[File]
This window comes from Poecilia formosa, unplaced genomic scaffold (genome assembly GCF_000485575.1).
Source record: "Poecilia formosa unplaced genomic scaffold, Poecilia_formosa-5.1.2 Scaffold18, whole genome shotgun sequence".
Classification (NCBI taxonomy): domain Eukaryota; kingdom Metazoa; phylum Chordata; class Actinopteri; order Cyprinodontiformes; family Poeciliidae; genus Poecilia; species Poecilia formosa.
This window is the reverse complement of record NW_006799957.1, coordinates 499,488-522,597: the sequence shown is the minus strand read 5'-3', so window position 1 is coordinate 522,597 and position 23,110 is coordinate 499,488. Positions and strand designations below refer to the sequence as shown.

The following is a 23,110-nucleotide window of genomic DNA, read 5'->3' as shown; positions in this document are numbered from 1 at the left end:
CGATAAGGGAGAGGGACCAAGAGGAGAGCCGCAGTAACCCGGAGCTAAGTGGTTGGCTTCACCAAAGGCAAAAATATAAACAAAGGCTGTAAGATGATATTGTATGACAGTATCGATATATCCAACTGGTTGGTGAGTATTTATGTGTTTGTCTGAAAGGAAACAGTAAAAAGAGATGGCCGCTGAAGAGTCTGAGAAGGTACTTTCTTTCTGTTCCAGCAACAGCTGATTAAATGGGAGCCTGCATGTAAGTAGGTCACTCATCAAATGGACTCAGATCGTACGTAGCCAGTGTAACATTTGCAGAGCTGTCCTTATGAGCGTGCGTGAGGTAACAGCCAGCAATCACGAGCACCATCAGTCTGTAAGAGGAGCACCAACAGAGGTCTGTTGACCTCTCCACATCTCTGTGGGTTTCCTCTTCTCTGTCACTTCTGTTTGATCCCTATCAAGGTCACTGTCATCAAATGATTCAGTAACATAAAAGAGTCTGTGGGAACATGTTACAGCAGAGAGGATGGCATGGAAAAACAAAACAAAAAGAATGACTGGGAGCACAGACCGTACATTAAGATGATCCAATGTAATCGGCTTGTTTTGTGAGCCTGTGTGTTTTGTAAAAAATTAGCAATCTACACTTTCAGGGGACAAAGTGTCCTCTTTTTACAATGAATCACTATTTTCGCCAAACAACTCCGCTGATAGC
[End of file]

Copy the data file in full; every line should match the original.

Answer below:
This window comes from Poecilia formosa, unplaced genomic scaffold (genome assembly GCF_000485575.1).
Source record: "Poecilia formosa unplaced genomic scaffold, Poecilia_formosa-5.1.2 Scaffold18, whole genome shotgun sequence".
Classification (NCBI taxonomy): domain Eukaryota; kingdom Metazoa; phylum Chordata; class Actinopteri; order Cyprinodontiformes; family Poeciliidae; genus Poecilia; species Poecilia formosa.
This window is the reverse complement of record NW_006799957.1, coordinates 499,488-522,597: the sequence shown is the minus strand read 5'-3', so window position 1 is coordinate 522,597 and position 23,110 is coordinate 499,488. Positions and strand designations below refer to the sequence as shown.

The following is a 23,110-nucleotide window of genomic DNA, read 5'->3' as shown; positions in this document are numbered from 1 at the left end:
CGATAAGGGAGAGGGACCAAGAGGAGAGCCGCAGTAACCCGGAGCTAAGTGGTTGGCTTCACCAAAGGCAAAAATATAAACAAAGGCTGTAAGATGATATTGTATGACAGTATCGATATATCCAACTGGTTGGTGAGTATTTATGTGTTTGTCTGAAAGGAAACAGTAAAAAGAGATGGCCGCTGAAGAGTCTGAGAAGGTACTTTCTTTCTGTTCCAGCAACAGCTGATTAAATGGGAGCCTGCATGTAAGTAGGTCACTCATCAAATGGACTCAGATCGTACGTAGCCAGTGTAACATTTGCAGAGCTGTCCTTATGAGCGTGCGTGAGGTAACAGCCAGCAATCACGAGCACCATCAGTCTGTAAGAGGAGCACCAACAGAGGTCTGTTGACCTCTCCACATCTCTGTGGGTTTCCTCTTCTCTGTCACTTCTGTTTGATCCCTATCAAGGTCACTGTCATCAAATGATTCAGTAACATAAAAGAGTCTGTGGGAACATGTTACAGCAGAGAGGATGGCATGGAAAAACAAAACAAAAAGAATGACTGGGAGCACAGACCGTACATTAAGATGATCCAATGTAATCGGCTTGTTTTGTGAGCCTGTGTGTTTTGTAAAAAATTAGCAATCTACACTTTCAGGGGACAAAGTGTCCTCTTTTTACAATGAATCACTATTTTCGCCAAACAACTCCGCTGATAGC